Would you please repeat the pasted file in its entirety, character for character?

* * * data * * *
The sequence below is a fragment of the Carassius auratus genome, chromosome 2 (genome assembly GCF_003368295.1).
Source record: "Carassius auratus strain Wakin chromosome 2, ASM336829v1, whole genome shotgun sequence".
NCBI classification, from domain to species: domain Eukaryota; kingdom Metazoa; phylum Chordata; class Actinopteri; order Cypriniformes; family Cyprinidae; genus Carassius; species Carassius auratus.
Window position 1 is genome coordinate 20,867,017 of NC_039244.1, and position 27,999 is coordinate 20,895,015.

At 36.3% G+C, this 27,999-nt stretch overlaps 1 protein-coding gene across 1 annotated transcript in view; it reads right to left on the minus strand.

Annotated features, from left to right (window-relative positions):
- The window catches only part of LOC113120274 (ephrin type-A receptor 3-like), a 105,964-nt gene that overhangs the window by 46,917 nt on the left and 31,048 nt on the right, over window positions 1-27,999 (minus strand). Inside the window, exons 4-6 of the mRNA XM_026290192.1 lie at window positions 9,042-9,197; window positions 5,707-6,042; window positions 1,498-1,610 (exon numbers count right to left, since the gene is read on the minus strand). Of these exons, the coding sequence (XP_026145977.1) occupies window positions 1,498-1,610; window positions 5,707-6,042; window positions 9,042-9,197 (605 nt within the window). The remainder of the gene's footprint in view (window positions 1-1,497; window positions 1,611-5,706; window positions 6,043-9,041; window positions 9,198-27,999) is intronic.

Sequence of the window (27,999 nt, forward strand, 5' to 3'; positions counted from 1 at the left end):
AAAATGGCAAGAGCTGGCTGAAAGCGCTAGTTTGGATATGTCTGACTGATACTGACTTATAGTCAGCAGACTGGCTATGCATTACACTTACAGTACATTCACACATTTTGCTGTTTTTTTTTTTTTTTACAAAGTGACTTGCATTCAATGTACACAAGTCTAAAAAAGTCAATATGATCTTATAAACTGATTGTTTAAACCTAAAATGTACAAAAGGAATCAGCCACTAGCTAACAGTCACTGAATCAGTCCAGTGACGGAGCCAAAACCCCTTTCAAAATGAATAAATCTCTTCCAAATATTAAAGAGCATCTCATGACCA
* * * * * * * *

The sequence below is a fragment of the Carassius auratus genome, chromosome 2 (genome assembly GCF_003368295.1).
Source record: "Carassius auratus strain Wakin chromosome 2, ASM336829v1, whole genome shotgun sequence".
NCBI classification, from domain to species: domain Eukaryota; kingdom Metazoa; phylum Chordata; class Actinopteri; order Cypriniformes; family Cyprinidae; genus Carassius; species Carassius auratus.
Window position 1 is genome coordinate 20,867,017 of NC_039244.1, and position 27,999 is coordinate 20,895,015.

At 36.3% G+C, this 27,999-nt stretch overlaps 1 protein-coding gene across 1 annotated transcript in view; it reads right to left on the minus strand.

Annotated features, from left to right (window-relative positions):
- The window catches only part of LOC113120274 (ephrin type-A receptor 3-like), a 105,964-nt gene that overhangs the window by 46,917 nt on the left and 31,048 nt on the right, over window positions 1-27,999 (minus strand). Inside the window, exons 4-6 of the mRNA XM_026290192.1 lie at window positions 9,042-9,197; window positions 5,707-6,042; window positions 1,498-1,610 (exon numbers count right to left, since the gene is read on the minus strand). Of these exons, the coding sequence (XP_026145977.1) occupies window positions 1,498-1,610; window positions 5,707-6,042; window positions 9,042-9,197 (605 nt within the window). The remainder of the gene's footprint in view (window positions 1-1,497; window positions 1,611-5,706; window positions 6,043-9,041; window positions 9,198-27,999) is intronic.

Sequence of the window (27,999 nt, forward strand, 5' to 3'; positions counted from 1 at the left end):
AAAATGGCAAGAGCTGGCTGAAAGCGCTAGTTTGGATATGTCTGACTGATACTGACTTATAGTCAGCAGACTGGCTATGCATTACACTTACAGTACATTCACACATTTTGCTGTTTTTTTTTTTTTTTACAAAGTGACTTGCATTCAATGTACACAAGTCTAAAAAAGTCAATATGATCTTATAAACTGATTGTTTAAACCTAAAATGTACAAAAGGAATCAGCCACTAGCTAACAGTCACTGAATCAGTCCAGTGACGGAGCCAAAACCCCTTTCAAAATGAATAAATCTCTTCCAAATATTAAAGAGCATCTCATGACCA